Basal testosterone's relationship with dictator game decision-making depends on cortisol reactivity to acute stress: A dual-hormone perspective on dominant behavior during resource allocation.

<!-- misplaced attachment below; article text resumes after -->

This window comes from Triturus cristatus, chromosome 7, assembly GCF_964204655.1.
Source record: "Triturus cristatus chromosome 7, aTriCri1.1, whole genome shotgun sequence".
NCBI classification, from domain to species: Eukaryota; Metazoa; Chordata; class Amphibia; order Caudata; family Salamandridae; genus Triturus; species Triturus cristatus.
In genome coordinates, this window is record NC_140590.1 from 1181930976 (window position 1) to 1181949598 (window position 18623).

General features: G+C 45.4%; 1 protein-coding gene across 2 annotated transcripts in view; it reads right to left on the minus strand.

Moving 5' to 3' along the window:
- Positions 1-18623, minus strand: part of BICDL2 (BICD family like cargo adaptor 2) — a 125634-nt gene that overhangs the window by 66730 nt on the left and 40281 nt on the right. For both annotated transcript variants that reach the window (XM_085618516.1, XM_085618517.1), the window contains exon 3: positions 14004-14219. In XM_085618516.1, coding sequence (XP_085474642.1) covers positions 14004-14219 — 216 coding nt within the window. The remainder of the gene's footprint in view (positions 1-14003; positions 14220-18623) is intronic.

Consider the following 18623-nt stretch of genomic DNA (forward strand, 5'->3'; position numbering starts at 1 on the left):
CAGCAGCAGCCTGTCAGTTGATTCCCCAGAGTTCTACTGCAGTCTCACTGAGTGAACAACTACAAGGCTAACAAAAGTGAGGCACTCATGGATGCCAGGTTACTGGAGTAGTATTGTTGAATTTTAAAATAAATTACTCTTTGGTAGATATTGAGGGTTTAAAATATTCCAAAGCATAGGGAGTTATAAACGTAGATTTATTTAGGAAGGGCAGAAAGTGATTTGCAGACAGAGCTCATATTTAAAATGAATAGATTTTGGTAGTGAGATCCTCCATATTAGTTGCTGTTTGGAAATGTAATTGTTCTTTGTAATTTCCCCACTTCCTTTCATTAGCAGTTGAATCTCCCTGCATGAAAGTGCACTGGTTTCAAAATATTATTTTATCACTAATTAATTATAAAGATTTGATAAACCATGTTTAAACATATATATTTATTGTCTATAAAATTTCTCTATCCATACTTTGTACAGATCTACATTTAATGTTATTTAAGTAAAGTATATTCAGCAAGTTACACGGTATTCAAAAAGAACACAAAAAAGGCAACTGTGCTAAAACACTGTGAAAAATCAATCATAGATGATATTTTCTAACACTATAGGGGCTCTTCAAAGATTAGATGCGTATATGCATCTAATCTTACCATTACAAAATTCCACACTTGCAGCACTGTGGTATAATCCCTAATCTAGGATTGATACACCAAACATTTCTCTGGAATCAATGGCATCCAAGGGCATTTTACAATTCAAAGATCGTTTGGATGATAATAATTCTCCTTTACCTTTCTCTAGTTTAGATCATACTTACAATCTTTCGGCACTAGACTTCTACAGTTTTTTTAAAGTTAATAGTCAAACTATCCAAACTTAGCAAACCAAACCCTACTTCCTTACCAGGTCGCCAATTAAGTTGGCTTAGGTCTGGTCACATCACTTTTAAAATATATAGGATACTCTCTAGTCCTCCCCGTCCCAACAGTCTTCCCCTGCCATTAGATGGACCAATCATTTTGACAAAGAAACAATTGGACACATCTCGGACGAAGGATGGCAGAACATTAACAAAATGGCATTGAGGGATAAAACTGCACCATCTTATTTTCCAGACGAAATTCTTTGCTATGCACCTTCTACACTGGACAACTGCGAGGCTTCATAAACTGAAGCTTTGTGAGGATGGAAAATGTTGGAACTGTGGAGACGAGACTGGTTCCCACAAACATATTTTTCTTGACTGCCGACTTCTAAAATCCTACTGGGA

The dual-hormone hypothesis proposes that testosterone's relationship with status-seeking behavior is moderated by cortisol. However, research testing this hypothesis has focused on basal cortisol; the potential moderating effect of the acute cortisol response to stress has been largely overlooked. The present research investigated the moderating role of cortisol responses to an acute stressor on basal testosterone's link with dominant, status-relevant decision-making. Also, given the multifaceted nature of the response to acute stress, cardiovascular and affective responses to the stressor were examined as alternative moderators of the testosterone-behavior relationship. Participants (N = 112; 56% female) were exposed to a social-evaluative stressor, and their stress responses were measured. Participants subsequently engaged in a one-shot dictator game, wherein they were asked to split money ($10) with a confederate counterpart. The amount of money participants decided to keep for themselves was treated as a metric of dominant status-seeking behavior. For individuals who demonstrated lower cortisol responses to the stressor, basal testosterone was positively associated with more dominant behavior (i.e., keeping more money for oneself), but for those who showed higher cortisol responses, the testosterone-behavior relationship was suppressed. Moreover, other aspects of the stress response (i.e., cardiovascular and affective responses) did not moderate the relationship between basal testosterone and dictator game behavior. These results provide unique support for the dual-hormone hypothesis using markers of stress-induced cortisol change. The findings also suggest that the antagonistic effects of stress on testosterone's role in motivating status-relevant behavior may be specific to cortisol's role in the acute stress response.